Title: The Price
Word Count: 16,193
Fandom: Dark Shadows
Verse: Splinter Verse (#2)
Summary: Willie's come back from fetching something Barnabas wants to give to Victoria Winters. Alas, not only does the present get dropped (Barnabas blames Willie, of course), but Willie says too much about the cost of the gift and Victoria, being a lady, must turn it down. Barnabas is furious, and Willie contrite and stubborn at the same time. More slashiness enues.
A/N: Oh, how I love to hurt this boy!
Willie tapped the accelerator again, turning off the windshield wipers almost absently as he listened to the tires churn in the mud. Water came down in a solid curtain over the windshield, seeping in, as it always did, in the upper right hand corner of the glass where the sealant had eroded away. The engine whined, and he could feel the shudder the entire truck made as the almost-new tires briskly dug themselves another inch deeper. He was halfway up the hill to the Old House and there was no help for it. Yes, he could safely carry the package he had picked up for Barnabas into the house, but the truck would still be there come morning. It was doubtful that Barnabas would enjoy paying for a tow truck, but there it was. If he wanted the vehicle released from the quagmire that had evolved during the early spring thaw, he was going to have to sign the check.
Willie turned off the engine and sighed. Of course, none of this would have happened if Barnabas had taken Willie's advice and laid down blacktop, or at least some gravel, sometime back in the fall.
Setting the parking break, he gathered up Barnabas' bankbook, patted his pocket for the receipt, then carefully picked up the package he'd driven to Bangor for. An extra delightful item that the vampire had received word of from an antique dealer there, and he'd sent Willie after it post-haste, inclement weather and local flooding be damned. Willie knew he'd been lucky to have made it back as several of the rivers had risen in the hard, spring rain. The irony of getting stuck in his own driveway was not lost on him.
He exited the truck and slammed the door shut harder than need be, but it didn't make any difference. The rain pounded on his head, and he had at least ten yards between him and the back door. It would have been only eight yards if he'd chosen to go in the front door, but by the time he arrived at either entrance, he was going to be dappled up to his hips in mud. The kitchen entrance would suffer the mess better, and he along with it. He tucked the package under his arm, and hustled up the hill, feet slipping, something icy leaking into his shoes, and his hair plastered flat to his skull by the time he reached the half-sheltered back door. Once inside, he laid the package on the table and shook the water from his hair, combing it back with both hands, ignoring the fact that the Old House was an icy tomb and absolutely still while the rain whirled around the windows and the damp oozed through the wood. And, ignoring the shivers that raced through him and the mud that he left on the floor, he lit some candles in the waning light and poked up the ashes in the stove. He didn't think they were quite stone cold, so he used some tinder and an old newspaper he'd been reading to try feed to the coals, and bent to blow across them.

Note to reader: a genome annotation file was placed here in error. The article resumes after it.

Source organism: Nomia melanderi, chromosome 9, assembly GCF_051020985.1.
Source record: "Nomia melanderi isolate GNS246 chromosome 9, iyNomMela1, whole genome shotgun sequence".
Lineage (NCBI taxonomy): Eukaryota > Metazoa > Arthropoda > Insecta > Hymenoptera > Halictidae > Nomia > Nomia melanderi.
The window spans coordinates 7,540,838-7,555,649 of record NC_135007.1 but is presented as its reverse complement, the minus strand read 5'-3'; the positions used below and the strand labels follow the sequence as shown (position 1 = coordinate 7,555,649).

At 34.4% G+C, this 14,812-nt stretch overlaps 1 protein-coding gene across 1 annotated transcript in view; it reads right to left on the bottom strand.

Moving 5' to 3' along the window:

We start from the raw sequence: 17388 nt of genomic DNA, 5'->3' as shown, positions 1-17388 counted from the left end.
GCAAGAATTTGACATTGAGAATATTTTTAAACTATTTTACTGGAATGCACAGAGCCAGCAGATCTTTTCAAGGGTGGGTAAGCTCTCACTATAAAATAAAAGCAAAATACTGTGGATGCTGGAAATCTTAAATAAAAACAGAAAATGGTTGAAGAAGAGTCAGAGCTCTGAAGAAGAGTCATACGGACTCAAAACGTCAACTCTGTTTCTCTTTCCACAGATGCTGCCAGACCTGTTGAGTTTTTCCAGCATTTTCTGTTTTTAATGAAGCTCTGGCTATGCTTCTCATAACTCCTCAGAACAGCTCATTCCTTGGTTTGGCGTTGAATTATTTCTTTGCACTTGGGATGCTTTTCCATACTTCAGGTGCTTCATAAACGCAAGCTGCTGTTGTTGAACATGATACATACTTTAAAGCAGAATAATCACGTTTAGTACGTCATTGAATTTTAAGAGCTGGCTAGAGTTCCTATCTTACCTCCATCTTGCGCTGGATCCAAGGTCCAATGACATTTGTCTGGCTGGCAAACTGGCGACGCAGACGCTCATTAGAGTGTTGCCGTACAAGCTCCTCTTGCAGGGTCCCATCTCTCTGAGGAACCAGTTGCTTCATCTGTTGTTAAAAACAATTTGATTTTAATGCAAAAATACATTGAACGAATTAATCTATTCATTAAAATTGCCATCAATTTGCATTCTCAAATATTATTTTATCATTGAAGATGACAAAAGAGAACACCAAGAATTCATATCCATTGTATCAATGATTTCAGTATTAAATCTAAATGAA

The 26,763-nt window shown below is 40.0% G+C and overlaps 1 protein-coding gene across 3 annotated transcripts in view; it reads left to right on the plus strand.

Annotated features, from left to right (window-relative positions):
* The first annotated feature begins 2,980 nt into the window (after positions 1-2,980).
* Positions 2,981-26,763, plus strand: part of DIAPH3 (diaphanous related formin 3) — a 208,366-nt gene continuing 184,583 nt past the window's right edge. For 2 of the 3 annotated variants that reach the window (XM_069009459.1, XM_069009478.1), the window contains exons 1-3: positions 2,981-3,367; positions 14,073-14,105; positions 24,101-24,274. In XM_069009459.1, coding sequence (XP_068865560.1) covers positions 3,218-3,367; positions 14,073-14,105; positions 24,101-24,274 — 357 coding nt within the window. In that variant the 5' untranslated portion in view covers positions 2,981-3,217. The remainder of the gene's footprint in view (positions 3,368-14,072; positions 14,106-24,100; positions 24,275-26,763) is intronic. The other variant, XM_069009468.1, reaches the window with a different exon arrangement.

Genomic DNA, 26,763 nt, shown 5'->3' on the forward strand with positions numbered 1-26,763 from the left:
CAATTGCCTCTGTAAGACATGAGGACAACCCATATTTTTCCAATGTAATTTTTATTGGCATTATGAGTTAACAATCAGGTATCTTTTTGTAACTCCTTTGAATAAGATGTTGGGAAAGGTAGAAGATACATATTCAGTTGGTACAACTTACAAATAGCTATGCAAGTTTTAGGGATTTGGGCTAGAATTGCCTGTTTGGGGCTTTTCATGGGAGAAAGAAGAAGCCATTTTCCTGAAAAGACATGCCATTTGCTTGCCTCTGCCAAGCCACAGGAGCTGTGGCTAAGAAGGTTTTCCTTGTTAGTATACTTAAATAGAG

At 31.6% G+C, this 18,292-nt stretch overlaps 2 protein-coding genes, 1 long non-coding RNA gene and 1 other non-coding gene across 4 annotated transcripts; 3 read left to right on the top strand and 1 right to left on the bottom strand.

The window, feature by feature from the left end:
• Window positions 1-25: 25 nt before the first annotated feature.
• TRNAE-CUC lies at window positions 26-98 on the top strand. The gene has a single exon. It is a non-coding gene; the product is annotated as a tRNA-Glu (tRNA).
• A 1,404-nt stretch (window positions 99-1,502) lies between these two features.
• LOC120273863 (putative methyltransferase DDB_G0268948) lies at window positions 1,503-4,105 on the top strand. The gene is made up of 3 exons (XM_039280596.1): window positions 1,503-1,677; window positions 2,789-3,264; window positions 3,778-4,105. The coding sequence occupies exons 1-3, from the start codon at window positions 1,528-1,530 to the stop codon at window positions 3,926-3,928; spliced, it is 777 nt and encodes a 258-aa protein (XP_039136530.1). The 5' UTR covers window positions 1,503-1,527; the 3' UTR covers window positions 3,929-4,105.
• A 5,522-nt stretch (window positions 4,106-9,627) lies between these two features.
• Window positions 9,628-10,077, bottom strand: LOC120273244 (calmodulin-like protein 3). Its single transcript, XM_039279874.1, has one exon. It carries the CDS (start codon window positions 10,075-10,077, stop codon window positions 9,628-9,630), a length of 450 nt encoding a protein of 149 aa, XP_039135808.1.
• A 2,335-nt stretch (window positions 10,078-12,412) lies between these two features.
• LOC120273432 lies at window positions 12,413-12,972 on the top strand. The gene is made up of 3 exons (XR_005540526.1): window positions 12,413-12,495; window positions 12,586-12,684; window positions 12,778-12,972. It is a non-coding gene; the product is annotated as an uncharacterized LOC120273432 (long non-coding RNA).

"What are you doing? Where is my package?"
Icy streaks raced down his back as he snapped upright, finding Barnabas there in the doorway of the almost dark kitchen.
"Did I startle you?" came the question, though Willie knew Barnabas wasn't the least bit interested in the real answer.
Taking a deep breath to quiet the pounding of his heart, Willie shook his head. "I didn't know you were up yet," he said, responding to the question, "I-I mean the sun isn't quite down—"
"With the darkness of winter's end," said Barnabas slowly, as if reflecting on some inner thought, "the night seeps into the day, and I am granted an extended furlough from my prison."
"What?" Willie shook his head, hoping to clear it, thinking he'd misheard. But in the waning light of sunset and the shimmer of candles, Willie looked at Barnabas and saw that in his left hand he gripped a book, the last three fingers of which were tucked into the pages to keep his place.